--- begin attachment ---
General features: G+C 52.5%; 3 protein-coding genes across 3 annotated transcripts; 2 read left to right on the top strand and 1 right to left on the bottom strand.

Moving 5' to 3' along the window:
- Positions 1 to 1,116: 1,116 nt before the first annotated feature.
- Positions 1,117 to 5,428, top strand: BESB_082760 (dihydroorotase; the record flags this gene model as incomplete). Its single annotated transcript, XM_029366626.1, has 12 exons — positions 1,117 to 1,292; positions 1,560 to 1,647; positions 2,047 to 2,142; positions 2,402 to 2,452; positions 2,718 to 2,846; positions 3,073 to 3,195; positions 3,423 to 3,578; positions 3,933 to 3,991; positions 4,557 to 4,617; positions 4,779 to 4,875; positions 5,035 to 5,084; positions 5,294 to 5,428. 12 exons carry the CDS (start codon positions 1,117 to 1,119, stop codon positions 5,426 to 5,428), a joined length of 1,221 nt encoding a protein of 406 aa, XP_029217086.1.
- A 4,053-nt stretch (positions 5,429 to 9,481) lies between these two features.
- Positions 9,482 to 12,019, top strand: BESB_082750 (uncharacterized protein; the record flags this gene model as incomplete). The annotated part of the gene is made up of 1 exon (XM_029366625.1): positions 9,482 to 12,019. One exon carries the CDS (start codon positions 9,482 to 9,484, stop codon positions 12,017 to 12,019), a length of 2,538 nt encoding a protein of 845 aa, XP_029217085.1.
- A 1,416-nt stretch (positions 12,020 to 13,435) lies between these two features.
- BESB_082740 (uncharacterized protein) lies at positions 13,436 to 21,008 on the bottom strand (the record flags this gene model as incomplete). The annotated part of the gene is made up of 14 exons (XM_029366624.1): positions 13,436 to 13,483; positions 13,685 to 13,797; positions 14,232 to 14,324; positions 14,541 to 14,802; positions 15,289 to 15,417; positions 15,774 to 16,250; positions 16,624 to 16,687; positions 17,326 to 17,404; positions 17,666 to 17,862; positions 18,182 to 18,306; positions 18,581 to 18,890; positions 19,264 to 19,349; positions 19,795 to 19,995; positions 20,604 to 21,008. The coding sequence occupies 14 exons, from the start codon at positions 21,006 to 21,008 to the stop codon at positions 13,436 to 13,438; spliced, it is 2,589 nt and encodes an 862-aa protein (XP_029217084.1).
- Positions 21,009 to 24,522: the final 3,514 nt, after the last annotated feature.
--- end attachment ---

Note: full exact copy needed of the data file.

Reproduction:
General features: G+C 52.5%; 3 protein-coding genes across 3 annotated transcripts; 2 read left to right on the top strand and 1 right to left on the bottom strand.

Moving 5' to 3' along the window:
- Positions 1 to 1,116: 1,116 nt before the first annotated feature.
- Positions 1,117 to 5,428, top strand: BESB_082760 (dihydroorotase; the record flags this gene model as incomplete). Its single annotated transcript, XM_029366626.1, has 12 exons — positions 1,117 to 1,292; positions 1,560 to 1,647; positions 2,047 to 2,142; positions 2,402 to 2,452; positions 2,718 to 2,846; positions 3,073 to 3,195; positions 3,423 to 3,578; positions 3,933 to 3,991; positions 4,557 to 4,617; positions 4,779 to 4,875; positions 5,035 to 5,084; positions 5,294 to 5,428. 12 exons carry the CDS (start codon positions 1,117 to 1,119, stop codon positions 5,426 to 5,428), a joined length of 1,221 nt encoding a protein of 406 aa, XP_029217086.1.
- A 4,053-nt stretch (positions 5,429 to 9,481) lies between these two features.
- Positions 9,482 to 12,019, top strand: BESB_082750 (uncharacterized protein; the record flags this gene model as incomplete). The annotated part of the gene is made up of 1 exon (XM_029366625.1): positions 9,482 to 12,019. One exon carries the CDS (start codon positions 9,482 to 9,484, stop codon positions 12,017 to 12,019), a length of 2,538 nt encoding a protein of 845 aa, XP_029217085.1.
- A 1,416-nt stretch (positions 12,020 to 13,435) lies between these two features.
- BESB_082740 (uncharacterized protein) lies at positions 13,436 to 21,008 on the bottom strand (the record flags this gene model as incomplete). The annotated part of the gene is made up of 14 exons (XM_029366624.1): positions 13,436 to 13,483; positions 13,685 to 13,797; positions 14,232 to 14,324; positions 14,541 to 14,802; positions 15,289 to 15,417; positions 15,774 to 16,250; positions 16,624 to 16,687; positions 17,326 to 17,404; positions 17,666 to 17,862; positions 18,182 to 18,306; positions 18,581 to 18,890; positions 19,264 to 19,349; positions 19,795 to 19,995; positions 20,604 to 21,008. The coding sequence occupies 14 exons, from the start codon at positions 21,006 to 21,008 to the stop codon at positions 13,436 to 13,438; spliced, it is 2,589 nt and encodes an 862-aa protein (XP_029217084.1).
- Positions 21,009 to 24,522: the final 3,514 nt, after the last annotated feature.